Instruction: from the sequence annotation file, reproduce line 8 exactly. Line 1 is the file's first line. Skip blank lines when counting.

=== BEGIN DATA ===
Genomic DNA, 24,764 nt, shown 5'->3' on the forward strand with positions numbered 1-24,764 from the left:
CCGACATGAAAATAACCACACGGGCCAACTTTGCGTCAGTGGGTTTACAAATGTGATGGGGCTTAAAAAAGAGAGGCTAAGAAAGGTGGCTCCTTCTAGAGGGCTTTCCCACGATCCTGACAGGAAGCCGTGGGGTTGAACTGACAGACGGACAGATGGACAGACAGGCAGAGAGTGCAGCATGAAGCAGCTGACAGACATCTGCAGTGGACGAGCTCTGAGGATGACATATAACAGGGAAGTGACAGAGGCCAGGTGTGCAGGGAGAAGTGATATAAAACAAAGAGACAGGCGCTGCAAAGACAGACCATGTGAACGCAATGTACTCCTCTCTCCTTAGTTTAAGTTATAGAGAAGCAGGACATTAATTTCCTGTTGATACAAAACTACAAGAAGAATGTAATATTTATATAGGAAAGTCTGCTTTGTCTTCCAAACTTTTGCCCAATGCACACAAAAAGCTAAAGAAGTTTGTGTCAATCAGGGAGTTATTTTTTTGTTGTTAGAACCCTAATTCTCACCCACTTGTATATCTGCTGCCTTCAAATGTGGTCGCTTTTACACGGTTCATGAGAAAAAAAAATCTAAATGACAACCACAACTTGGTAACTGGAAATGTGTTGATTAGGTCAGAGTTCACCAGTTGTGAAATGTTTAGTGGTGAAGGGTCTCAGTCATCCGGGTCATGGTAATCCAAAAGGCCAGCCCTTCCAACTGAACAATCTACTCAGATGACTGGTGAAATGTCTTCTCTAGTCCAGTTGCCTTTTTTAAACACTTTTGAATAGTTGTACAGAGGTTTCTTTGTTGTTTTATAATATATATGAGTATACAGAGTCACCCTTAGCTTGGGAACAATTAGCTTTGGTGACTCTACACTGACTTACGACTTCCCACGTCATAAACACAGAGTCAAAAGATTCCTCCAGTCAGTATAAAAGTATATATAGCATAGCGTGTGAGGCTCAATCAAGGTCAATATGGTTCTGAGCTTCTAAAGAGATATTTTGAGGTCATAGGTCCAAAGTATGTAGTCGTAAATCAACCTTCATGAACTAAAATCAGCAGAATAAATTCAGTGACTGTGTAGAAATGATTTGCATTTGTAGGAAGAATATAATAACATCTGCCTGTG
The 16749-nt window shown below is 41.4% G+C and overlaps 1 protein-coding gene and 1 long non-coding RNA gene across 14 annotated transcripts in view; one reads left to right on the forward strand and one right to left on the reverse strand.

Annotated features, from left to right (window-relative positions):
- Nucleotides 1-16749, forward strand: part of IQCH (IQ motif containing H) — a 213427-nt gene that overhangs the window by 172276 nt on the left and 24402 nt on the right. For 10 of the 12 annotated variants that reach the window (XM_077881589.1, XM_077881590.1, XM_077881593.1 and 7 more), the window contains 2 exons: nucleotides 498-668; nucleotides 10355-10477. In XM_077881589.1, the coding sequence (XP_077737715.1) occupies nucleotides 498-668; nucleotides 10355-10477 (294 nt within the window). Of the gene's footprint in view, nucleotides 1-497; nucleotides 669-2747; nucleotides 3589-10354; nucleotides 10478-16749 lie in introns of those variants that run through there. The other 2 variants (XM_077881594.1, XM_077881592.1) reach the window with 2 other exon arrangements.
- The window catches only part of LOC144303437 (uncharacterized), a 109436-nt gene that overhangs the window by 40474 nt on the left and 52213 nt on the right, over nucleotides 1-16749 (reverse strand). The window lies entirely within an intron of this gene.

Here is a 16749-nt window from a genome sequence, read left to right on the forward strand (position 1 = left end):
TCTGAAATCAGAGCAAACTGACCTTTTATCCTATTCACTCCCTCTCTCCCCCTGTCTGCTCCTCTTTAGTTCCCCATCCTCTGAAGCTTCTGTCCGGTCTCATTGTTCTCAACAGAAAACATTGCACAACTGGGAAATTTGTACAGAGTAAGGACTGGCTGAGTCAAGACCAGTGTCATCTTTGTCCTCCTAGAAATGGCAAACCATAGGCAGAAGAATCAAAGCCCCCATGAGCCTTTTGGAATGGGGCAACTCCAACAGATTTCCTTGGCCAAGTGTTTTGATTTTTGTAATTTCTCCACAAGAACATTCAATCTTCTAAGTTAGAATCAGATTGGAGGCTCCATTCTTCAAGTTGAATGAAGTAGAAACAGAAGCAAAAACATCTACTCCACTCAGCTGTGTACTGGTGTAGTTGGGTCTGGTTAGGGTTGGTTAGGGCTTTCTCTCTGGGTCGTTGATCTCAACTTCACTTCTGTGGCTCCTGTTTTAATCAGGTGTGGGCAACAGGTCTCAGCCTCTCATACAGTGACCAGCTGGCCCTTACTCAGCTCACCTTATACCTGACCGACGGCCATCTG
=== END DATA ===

TCTGAAATCAGAGCAAACTGACCTTTTATCCTATTCACTCCCTCTCTCCCCCTGTCTGCTCCTCTTTAGTTCCCCATCCTCTGAAGCTTCTGTCCGGTCTCATTGTTCTCAACAGAAAACATTGCACAACTGGGAAATTTGTACAGAGTAAGGACTGGCTGAGTCAAGACCAGTGTCATCTTTGTCCTCCTAGAAATGGCAAACCATAGGCAGAAGAATCAAAGCCCCCATGAGCCTTTTGGAATGGGGCAACTCCAACAGATTTCCTTGGCCAAGTGTTTTGATTTTTGTAATTTCTCCACAAGAACATTCAATCTTCTAAGTTAGAATCAGATTGGAGGCTCCATTCTTCAAGTTGAATGAAGTAGAAACAGAAGCAAAAACATCTACTCCACTCAGCTGTGTACTGGTGTAGTTGGGTCTGGTTAGGGTTGGTTAGGGCTTTCTCTCTGGGTCGTTGATCTCAACTTCACTTCTGTGGCTCCTGTTTTAATCAGGTGTGGGCAACAGGTCTCAGCCTCTCATACAGTGACCAGCTGGCCCTTACTCAGCTCACCTTATACCTGACCGACGGCCATCTG